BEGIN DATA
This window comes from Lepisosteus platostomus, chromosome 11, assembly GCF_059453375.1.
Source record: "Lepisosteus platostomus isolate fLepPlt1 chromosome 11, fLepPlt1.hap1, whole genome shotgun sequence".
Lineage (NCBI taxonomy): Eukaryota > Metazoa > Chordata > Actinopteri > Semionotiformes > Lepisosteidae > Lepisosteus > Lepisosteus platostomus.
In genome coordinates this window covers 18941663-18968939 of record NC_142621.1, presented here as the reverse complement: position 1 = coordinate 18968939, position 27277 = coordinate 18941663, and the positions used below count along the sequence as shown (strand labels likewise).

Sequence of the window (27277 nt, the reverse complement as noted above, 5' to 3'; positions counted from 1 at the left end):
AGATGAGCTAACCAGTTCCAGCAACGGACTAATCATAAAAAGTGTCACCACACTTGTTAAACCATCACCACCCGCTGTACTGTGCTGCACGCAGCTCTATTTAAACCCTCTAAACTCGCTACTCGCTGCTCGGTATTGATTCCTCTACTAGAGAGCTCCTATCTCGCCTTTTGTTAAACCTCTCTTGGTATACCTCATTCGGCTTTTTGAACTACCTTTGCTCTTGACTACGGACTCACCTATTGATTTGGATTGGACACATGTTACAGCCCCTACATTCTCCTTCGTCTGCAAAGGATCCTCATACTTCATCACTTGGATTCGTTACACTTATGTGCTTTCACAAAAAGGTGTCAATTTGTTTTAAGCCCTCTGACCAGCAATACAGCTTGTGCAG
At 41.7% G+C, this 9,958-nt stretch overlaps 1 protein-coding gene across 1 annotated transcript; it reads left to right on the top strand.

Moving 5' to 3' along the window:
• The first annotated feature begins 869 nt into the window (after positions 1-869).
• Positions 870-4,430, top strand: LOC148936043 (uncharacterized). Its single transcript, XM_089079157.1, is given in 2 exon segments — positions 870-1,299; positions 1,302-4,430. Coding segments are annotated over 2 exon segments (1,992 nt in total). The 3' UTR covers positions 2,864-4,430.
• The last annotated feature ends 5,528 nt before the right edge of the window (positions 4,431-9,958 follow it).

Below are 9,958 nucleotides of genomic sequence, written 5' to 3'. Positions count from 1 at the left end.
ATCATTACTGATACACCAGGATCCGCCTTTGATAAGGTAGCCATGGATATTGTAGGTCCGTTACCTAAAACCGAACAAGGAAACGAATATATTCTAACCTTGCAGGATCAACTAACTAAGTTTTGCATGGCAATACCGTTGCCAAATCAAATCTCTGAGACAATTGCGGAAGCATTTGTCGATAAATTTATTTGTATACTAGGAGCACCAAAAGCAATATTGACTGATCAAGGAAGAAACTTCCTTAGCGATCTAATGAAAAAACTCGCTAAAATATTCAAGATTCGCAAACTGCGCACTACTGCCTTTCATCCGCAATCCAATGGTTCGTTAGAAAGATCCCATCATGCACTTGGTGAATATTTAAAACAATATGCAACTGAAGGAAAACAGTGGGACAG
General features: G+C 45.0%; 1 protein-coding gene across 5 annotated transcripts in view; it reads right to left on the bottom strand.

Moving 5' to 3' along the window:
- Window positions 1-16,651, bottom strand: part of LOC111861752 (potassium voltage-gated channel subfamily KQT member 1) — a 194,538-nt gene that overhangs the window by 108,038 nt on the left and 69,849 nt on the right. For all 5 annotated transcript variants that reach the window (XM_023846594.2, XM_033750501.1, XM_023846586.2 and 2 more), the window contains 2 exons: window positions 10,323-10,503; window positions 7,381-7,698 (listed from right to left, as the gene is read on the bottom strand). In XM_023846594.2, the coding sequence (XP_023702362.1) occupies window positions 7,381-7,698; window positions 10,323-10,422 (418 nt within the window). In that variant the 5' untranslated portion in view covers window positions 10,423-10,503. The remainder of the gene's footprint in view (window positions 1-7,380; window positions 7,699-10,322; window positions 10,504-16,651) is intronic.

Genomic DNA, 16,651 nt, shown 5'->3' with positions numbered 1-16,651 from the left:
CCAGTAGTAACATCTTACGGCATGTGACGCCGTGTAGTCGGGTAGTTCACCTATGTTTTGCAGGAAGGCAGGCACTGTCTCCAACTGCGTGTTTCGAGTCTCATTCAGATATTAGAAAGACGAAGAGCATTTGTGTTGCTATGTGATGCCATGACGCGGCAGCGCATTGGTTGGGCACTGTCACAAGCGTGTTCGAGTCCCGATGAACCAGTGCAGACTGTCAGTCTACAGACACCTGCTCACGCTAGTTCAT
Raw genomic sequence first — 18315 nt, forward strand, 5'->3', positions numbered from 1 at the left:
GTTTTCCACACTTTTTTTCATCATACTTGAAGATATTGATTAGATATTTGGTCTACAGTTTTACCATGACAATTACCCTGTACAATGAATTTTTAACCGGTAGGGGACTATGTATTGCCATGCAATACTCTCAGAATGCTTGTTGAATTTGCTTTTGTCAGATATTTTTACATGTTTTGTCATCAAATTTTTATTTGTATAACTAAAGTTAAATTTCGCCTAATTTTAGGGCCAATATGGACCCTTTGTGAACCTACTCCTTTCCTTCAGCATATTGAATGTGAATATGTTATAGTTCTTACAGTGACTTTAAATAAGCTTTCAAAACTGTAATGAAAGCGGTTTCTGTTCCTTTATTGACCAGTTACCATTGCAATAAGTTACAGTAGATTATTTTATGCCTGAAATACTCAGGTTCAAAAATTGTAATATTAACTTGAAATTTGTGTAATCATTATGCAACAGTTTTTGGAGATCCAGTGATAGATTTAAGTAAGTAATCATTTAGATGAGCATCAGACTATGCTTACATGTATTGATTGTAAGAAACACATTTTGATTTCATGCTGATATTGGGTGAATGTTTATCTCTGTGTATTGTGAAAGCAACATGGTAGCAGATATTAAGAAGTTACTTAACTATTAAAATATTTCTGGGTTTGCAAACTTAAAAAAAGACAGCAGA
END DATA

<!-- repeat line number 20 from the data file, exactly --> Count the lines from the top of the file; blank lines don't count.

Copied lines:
GTTTTCCACACTTTTTTTCATCATACTTGAAGATATTGATTAGATATTTGGTCTACAGTTTTACCATGACAATTACCCTGTACAATGAATTTTTAACCGGTAGGGGACTATGTATTGCCATGCAATACTCTCAGAATGCTTGTTGAATTTGCTTTTGTCAGATATTTTTACATGTTTTGTCATCAAATTTTTATTTGTATAACTAAAGTTAAATTTCGCCTAATTTTAGGGCCAATATGGACCCTTTGTGAACCTACTCCTTTCCTTCAGCATATTGAATGTGAATATGTTATAGTTCTTACAGTGACTTTAAATAAGCTTTCAAAACTGTAATGAAAGCGGTTTCTGTTCCTTTATTGACCAGTTACCATTGCAATAAGTTACAGTAGATTATTTTATGCCTGAAATACTCAGGTTCAAAAATTGTAATATTAACTTGAAATTTGTGTAATCATTATGCAACAGTTTTTGGAGATCCAGTGATAGATTTAAGTAAGTAATCATTTAGATGAGCATCAGACTATGCTTACATGTATTGATTGTAAGAAACACATTTTGATTTCATGCTGATATTGGGTGAATGTTTATCTCTGTGTATTGTGAAAGCAACATGGTAGCAGATATTAAGAAGTTACTTAACTATTAAAATATTTCTGGGTTTGCAAACTTAAAAAAAGACAGCAGA